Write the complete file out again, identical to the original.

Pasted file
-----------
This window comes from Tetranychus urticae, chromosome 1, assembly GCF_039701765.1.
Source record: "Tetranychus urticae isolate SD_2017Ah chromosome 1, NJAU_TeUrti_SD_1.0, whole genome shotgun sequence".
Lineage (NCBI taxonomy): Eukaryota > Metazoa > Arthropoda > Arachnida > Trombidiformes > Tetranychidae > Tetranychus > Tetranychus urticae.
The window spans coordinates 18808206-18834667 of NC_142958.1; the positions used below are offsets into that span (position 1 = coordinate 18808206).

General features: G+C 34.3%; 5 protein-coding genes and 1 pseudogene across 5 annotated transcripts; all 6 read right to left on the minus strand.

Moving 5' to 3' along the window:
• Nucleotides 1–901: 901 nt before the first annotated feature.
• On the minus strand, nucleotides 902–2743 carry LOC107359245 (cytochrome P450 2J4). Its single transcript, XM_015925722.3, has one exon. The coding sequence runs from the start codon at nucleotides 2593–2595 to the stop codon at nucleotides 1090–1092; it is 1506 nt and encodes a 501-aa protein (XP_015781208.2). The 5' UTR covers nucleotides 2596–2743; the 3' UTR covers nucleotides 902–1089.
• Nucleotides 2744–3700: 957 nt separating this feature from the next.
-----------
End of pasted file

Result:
This window comes from Tetranychus urticae, chromosome 1, assembly GCF_039701765.1.
Source record: "Tetranychus urticae isolate SD_2017Ah chromosome 1, NJAU_TeUrti_SD_1.0, whole genome shotgun sequence".
Lineage (NCBI taxonomy): Eukaryota > Metazoa > Arthropoda > Arachnida > Trombidiformes > Tetranychidae > Tetranychus > Tetranychus urticae.
The window spans coordinates 18808206-18834667 of NC_142958.1; the positions used below are offsets into that span (position 1 = coordinate 18808206).

General features: G+C 34.3%; 5 protein-coding genes and 1 pseudogene across 5 annotated transcripts; all 6 read right to left on the minus strand.

Moving 5' to 3' along the window:
• Nucleotides 1–901: 901 nt before the first annotated feature.
• On the minus strand, nucleotides 902–2743 carry LOC107359245 (cytochrome P450 2J4). Its single transcript, XM_015925722.3, has one exon. The coding sequence runs from the start codon at nucleotides 2593–2595 to the stop codon at nucleotides 1090–1092; it is 1506 nt and encodes a 501-aa protein (XP_015781208.2). The 5' UTR covers nucleotides 2596–2743; the 3' UTR covers nucleotides 902–1089.
• Nucleotides 2744–3700: 957 nt separating this feature from the next.